As someone who straddles the line between consumer and recommender of beauty products, I find today’s beauty news really fascinating. Allure, which I have read religiously for years, just launched e-commerce with Quidsi, the company which owns Soap.com and BeautyBar.com. Linda Wells, Allure’s EIC, told WWD, “We know that women have always shopped from the magazine,” including Donatella Versace, who gave Wells the idea for e-commerce in the first place.
The idea seems brilliant. The magazine’s website content and commerce will be integrated seamlessly, with a “buy now” button at the ready to allow readers to purchase products that are appealing. Allure has never been afraid to criticize products, and Wells assures its readers that advertising and editorial will be kept separate as always.
OK, so now contrast Allure’s concept with an article by Catherine Saint Louis that just appeared in the New York Times. A profile about one of our fave beauty websites, Makeup Alley, posits that women trust their peers more than so-called professionals in the beauty industry for recommendations. Here's why: “Unlike magazine beauty editors or in-the-fold bloggers who might worry that they’d be disinvited to the next Chanel shindig, the average woman has little reason not to rant about the bad reaction she had to, say, one of the company’s lipsticks,” Saint Louis writes. A blogger for the Harvard Business Review said of beauty editors and their ilk, “I’m not saying they don’t have value, but if you’re looking for an unconflicted source, you’ll probably look to a fellow consumer.” Um, ouch.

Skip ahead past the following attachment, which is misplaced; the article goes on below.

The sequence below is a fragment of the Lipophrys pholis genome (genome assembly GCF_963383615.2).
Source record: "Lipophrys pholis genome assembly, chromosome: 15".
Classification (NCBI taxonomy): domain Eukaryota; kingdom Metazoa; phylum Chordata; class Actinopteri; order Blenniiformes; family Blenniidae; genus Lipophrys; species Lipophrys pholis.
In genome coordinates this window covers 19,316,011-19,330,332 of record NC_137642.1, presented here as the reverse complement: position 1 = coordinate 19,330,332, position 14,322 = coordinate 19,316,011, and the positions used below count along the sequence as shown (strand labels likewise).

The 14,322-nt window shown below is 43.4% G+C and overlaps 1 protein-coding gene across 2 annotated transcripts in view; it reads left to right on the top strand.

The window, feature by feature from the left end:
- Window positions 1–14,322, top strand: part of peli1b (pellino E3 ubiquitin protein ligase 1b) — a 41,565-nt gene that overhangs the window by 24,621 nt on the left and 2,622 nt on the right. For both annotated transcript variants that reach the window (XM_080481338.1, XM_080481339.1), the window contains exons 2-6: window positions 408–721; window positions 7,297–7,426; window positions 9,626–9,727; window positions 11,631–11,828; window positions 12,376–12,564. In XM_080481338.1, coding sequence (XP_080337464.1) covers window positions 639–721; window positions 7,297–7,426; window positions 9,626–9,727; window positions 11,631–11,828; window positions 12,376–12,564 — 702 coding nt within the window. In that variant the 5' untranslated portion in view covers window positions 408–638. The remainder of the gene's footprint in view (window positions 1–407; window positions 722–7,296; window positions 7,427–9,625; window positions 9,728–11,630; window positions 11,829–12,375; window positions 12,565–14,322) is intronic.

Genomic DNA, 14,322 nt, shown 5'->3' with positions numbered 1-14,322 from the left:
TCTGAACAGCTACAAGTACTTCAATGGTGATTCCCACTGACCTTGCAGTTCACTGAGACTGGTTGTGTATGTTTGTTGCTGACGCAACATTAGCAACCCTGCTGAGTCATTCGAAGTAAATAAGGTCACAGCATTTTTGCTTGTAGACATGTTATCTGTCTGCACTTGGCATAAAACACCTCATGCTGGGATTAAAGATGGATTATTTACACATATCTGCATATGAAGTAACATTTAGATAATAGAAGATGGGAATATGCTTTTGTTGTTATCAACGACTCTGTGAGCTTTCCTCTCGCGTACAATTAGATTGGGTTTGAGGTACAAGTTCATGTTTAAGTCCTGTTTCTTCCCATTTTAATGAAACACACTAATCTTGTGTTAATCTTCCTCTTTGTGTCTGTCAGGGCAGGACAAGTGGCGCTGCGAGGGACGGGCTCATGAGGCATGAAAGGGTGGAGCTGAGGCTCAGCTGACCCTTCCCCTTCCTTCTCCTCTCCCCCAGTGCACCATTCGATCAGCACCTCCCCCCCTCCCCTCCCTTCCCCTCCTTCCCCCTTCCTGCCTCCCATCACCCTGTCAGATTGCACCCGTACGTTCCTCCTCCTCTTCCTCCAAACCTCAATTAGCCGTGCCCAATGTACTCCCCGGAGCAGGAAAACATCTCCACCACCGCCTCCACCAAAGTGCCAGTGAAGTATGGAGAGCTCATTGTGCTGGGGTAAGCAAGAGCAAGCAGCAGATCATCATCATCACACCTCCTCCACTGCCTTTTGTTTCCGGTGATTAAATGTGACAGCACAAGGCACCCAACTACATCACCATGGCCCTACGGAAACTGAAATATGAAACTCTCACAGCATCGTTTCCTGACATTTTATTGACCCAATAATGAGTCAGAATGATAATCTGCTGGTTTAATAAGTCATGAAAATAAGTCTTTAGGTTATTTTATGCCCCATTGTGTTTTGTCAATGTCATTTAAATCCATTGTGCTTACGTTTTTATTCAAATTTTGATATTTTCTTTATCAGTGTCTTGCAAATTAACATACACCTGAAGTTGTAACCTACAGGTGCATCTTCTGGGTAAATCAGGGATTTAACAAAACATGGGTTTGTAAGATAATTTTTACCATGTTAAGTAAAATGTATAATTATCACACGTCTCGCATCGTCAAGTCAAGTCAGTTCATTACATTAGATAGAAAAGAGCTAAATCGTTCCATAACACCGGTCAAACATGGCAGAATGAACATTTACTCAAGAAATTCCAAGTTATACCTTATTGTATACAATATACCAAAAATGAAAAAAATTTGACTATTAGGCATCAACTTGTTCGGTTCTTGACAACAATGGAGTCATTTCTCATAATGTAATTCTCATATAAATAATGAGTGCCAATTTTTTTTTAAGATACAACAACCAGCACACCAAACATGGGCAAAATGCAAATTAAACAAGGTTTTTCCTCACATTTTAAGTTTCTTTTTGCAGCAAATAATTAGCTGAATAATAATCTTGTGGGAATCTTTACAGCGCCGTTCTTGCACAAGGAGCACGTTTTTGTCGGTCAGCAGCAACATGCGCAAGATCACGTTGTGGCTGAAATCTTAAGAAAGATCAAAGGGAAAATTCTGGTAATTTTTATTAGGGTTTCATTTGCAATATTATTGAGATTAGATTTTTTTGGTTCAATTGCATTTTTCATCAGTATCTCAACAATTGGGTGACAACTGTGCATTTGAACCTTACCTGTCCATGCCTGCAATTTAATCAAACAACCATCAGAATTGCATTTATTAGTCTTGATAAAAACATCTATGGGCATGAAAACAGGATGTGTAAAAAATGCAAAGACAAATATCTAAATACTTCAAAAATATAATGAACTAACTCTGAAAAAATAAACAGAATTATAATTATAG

Polly Blitzer, who runs BeautyBlitz.com, was a tad defensive: “We are the beauty editors. The stuff we say is good is sifted through.”
I’ve bought countless things because friends whose taste and style I share, or who are physically similar to me, recommended them. But I’ve absolutely also torn pages out of magazines. And I find people constantly asking me for beauty product recommendations now because of my job. So I think the reality is, it's a grey area. Women want to weigh expert opinions against peer opinions and make the best decisions for them as individuals. Win all around.